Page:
Openwares.org published the second patch Saturday, after the first was found to contain a buffer overflow exploit. This exploit, which allowed an attacker to take control of the patched PC, might have been far more damaging than the flaw the patch aimed to fix.
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According to Openwares, only about 6,500 people downloaded the original patch. Security experts with whom ZDNet spoke last week warned people against installing it, saying that aside from trust issues, the patch author would not have had access to IE source code; the patch could interfere with future updates from Microsoft.
Representatives from Microsoft were not available for comment Monday.
The, which was first reported in late November, allows a browser to display one URL in the address bar while the page that's being viewed is actually hosted elsewhere, making the user more susceptible to ruses like "phishing," in which spoof e-mails direct people to fake Web sites that seem to belong to legitimate companies. However, Openwares' first fix, which worked by filtering out any URLs containing suspicious characters, would work only with addresses that had less than 256 bytes. Larger addresses produced a buffer overflow.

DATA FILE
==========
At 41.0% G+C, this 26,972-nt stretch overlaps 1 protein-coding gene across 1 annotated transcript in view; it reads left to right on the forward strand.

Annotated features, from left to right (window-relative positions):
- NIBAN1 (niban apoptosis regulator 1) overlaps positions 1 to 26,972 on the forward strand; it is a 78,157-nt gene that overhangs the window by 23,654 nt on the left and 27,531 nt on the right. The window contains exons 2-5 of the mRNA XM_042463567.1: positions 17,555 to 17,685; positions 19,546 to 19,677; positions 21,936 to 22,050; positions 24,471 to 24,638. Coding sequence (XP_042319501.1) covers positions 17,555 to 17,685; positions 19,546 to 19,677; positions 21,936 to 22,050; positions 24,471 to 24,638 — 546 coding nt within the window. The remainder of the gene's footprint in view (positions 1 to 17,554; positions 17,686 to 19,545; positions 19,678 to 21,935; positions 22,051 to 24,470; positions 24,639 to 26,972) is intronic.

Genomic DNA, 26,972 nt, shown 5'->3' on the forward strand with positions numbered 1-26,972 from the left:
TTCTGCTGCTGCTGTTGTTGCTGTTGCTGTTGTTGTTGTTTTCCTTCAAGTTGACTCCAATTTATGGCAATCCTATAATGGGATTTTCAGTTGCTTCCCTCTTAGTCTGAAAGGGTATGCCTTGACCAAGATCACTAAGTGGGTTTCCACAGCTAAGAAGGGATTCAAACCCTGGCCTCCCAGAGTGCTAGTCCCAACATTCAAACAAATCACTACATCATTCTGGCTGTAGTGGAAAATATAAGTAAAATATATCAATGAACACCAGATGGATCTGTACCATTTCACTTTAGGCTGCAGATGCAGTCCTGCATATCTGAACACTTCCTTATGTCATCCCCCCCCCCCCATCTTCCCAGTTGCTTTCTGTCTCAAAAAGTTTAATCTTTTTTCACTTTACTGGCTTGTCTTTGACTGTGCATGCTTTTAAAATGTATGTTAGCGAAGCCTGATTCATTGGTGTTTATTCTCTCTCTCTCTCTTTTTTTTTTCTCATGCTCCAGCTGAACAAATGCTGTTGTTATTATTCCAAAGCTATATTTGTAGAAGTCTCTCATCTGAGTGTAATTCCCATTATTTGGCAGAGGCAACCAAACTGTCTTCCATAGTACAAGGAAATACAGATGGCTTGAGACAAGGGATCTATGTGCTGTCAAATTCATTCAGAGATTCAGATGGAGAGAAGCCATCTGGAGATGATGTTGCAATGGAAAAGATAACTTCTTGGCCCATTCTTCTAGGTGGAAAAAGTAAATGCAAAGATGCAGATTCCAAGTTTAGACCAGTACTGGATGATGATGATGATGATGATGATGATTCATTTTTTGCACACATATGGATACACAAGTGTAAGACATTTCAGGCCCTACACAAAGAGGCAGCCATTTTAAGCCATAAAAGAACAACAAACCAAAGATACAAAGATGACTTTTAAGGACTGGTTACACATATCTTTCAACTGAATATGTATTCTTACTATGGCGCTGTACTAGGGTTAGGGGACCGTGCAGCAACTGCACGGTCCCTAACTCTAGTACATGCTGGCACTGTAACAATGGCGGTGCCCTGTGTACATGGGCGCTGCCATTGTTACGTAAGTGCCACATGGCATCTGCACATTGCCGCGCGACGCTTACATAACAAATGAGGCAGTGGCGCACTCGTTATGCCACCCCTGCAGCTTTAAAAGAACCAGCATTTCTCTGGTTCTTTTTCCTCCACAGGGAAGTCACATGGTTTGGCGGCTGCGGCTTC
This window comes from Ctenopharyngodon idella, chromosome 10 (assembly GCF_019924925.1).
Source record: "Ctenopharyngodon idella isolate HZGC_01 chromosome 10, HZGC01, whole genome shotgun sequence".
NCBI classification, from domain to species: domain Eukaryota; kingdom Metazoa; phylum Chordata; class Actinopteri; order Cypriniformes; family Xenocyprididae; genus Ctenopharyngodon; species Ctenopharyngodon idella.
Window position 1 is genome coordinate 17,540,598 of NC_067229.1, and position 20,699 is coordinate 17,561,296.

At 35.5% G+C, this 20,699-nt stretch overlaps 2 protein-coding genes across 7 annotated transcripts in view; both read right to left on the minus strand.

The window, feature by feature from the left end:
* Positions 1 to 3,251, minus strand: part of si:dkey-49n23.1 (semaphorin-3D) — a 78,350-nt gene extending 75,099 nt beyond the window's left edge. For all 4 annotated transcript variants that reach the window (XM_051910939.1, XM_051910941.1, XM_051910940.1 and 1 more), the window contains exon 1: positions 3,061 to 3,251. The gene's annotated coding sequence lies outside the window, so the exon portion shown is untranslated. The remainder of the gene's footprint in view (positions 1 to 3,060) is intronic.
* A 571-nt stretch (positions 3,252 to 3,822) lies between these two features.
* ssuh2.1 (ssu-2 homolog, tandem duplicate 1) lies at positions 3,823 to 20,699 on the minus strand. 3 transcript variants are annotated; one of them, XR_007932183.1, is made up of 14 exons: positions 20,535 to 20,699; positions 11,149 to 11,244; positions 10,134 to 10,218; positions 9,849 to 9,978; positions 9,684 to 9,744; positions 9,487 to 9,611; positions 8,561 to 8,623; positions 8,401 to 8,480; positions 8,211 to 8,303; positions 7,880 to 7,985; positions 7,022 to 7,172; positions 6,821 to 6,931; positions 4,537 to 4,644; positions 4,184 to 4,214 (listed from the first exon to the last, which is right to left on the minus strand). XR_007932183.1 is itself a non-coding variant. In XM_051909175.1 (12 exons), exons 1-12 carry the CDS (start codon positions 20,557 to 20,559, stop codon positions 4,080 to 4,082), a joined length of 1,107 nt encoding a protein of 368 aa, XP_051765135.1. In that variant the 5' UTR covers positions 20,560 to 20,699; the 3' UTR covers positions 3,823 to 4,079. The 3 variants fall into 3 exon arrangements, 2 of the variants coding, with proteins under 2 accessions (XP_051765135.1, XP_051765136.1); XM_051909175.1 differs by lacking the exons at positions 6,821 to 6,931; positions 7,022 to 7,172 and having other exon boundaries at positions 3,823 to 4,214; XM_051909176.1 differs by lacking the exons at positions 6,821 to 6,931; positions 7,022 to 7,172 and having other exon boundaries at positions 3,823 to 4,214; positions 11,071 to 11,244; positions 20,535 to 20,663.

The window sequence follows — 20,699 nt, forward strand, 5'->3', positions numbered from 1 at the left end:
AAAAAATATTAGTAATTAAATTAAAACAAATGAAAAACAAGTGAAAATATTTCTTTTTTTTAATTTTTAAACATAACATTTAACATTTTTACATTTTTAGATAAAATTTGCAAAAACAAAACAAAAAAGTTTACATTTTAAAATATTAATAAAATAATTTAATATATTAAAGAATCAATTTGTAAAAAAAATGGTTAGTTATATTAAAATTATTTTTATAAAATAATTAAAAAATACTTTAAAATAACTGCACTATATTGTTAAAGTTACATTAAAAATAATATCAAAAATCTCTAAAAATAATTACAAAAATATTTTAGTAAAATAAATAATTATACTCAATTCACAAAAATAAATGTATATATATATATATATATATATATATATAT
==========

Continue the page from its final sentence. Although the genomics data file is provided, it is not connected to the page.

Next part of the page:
Openwares' administrator said: "The new version has been rewritten and tested by dozens of users who helped out. If you're unsure, look at the new source code for yourself."
By early morning Monday, there had been 2,500 downloads of the new patch. However, this is a minute fraction of IE users, who make up more than 90 percent of the Internet population.
Microsoft has still not released a fix for the IE problem or given any indication as to when one might be available. In October, the Redmond, Wash., software maker adopted a policy of releasing, but it has already announced that it will be ; IE is expected to remain vulnerable until at least mid-January.
Earlier in December, weeks after the IE flaw was discovered, Iain Mulholland, a security program manager at Microsoft, said the company was putting heavy emphasis on increasing the quality of its patches and that the approach has had an effect on the timing of releases. "It is not that we are not doing anything; it's just that we don't have a patch ready in the pipeline," he said.
Normally, spending one or two months developing a patch would go unnoticed, because security flaws are usually reported to Microsoft long before they are made public. In this case, however, the software giant did not get any advance notice.
"They put Microsoft's nose out of joint by publishing it, rather than telling Microsoft first and keeping quiet for the requisite six weeks," said Graham Titterington, a principal analyst at U.K. consulting company Ovum.
Munir Kotadia of ZDNet UK reported from London. CNET News.com's Robert Lemos contributed to this report.